Physio can help you if you have an arthritic hip. There are however, a few points of clarification that are worth relaying to you. Typically the type of arthritis one develops in the hip joint is osteoarthritis. Osteoarthritis is the product of wear and tear of the joint surfaces of your hip joint. Your hip joint is a ball and socket joint that has a 3-4mm lining of cartilage covering the articulating surfaces of the "ball" and "socket" components of your hip. When these layers of cartilage wear away, a particular set of symptoms emerge (pain, stiffness). An x-ray of your hip confirms the presence of cartilage wear and tear.

Your diagnosis is usually categorized in terms of the degree of cartilage loss that has occurred. In cases where there is complete loss of cartilage at the joint surfaces, and there are unrelenting symptoms, the best course of treatment may be surgery. Total Hip Replacement Surgery is very common nowadays. Usually though, a surgeon won't want to operate on your hip until you have exhausted more conservative treatment options such Physiotherapy. For more mild cases, Physiotherapy may be all that is required to resolve your symptoms and look after your hip into the future.

How can Physio help my Arthritic Hip?

In order to understand how Physio can help your hip, it's important to have an understanding of how an arthritic hip becomes painful and symptomatic. Your can read about that here. Put simply, the pain and stiffness you feel from your arthritic hip is not only a consequence of cartilage wear and tear at the joint surfaces. We know this is true because there are plenty of examples of patients who have no hip pain, despite having x-rays that demonstrate significant losses of cartilage from with the hip joints. The other factors that must be considered is the sensitivity of the nerve pathways that relay information about your hip back up to your brain, and the protective guarding of muscles in and around the hip region.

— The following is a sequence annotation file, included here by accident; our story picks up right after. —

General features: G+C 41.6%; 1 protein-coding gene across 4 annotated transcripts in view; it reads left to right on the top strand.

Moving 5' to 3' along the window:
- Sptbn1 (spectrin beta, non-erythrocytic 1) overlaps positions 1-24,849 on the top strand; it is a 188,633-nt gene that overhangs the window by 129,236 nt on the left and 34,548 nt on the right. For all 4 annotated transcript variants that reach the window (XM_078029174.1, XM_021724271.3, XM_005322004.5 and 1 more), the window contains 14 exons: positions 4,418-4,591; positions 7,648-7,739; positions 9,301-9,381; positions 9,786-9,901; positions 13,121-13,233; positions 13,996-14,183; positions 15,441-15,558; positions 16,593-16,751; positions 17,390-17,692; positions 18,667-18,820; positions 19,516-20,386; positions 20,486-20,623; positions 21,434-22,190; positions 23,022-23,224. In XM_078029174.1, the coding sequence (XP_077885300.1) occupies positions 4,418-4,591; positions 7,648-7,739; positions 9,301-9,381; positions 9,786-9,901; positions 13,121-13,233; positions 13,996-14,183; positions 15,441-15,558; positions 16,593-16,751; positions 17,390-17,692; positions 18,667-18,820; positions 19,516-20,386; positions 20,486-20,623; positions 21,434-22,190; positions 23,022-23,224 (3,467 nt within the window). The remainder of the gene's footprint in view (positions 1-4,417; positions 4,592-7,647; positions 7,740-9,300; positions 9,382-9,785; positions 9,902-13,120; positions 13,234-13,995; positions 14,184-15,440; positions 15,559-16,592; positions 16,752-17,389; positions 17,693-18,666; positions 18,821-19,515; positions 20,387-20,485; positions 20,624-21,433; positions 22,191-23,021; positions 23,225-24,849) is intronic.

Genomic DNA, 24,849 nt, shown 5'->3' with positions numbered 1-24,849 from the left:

If the sensory pathways have become abnormally sensitive, it is likely that your hip joint will not tolerate a great deal of load or strain. It is also likely that your muscles will be "idling" at a high level of protective tension. The tension of your muscles and sensitivity of nerve pathways can form a type of positive feedback loop that can keep your hip in a symptomatic state. The good news though, is that the sensitivity of these nerve pathways is changeable, as is the state of tension of your muscles. This means that even if your hip has advanced signs of cartilage wear and tear, it is possible that your symptoms may be relieved, perhaps even resolved by treatments that aim to dial down this nerve ending and nerve pathway sensitivity. Typically, improvements in symptoms follow on from treatment  that includes a combination of education / problem framing, activity modification, joint mobilisation, massage, mobility exercises and graded strength and conditioning interventions. 

To find out, call us on 9665 9667. We can discuss your symptoms and determine whether or not it would be useful for you to drop into the clinic for an assessment of your spine. If you already think we can help you, feel free to book an appointment online.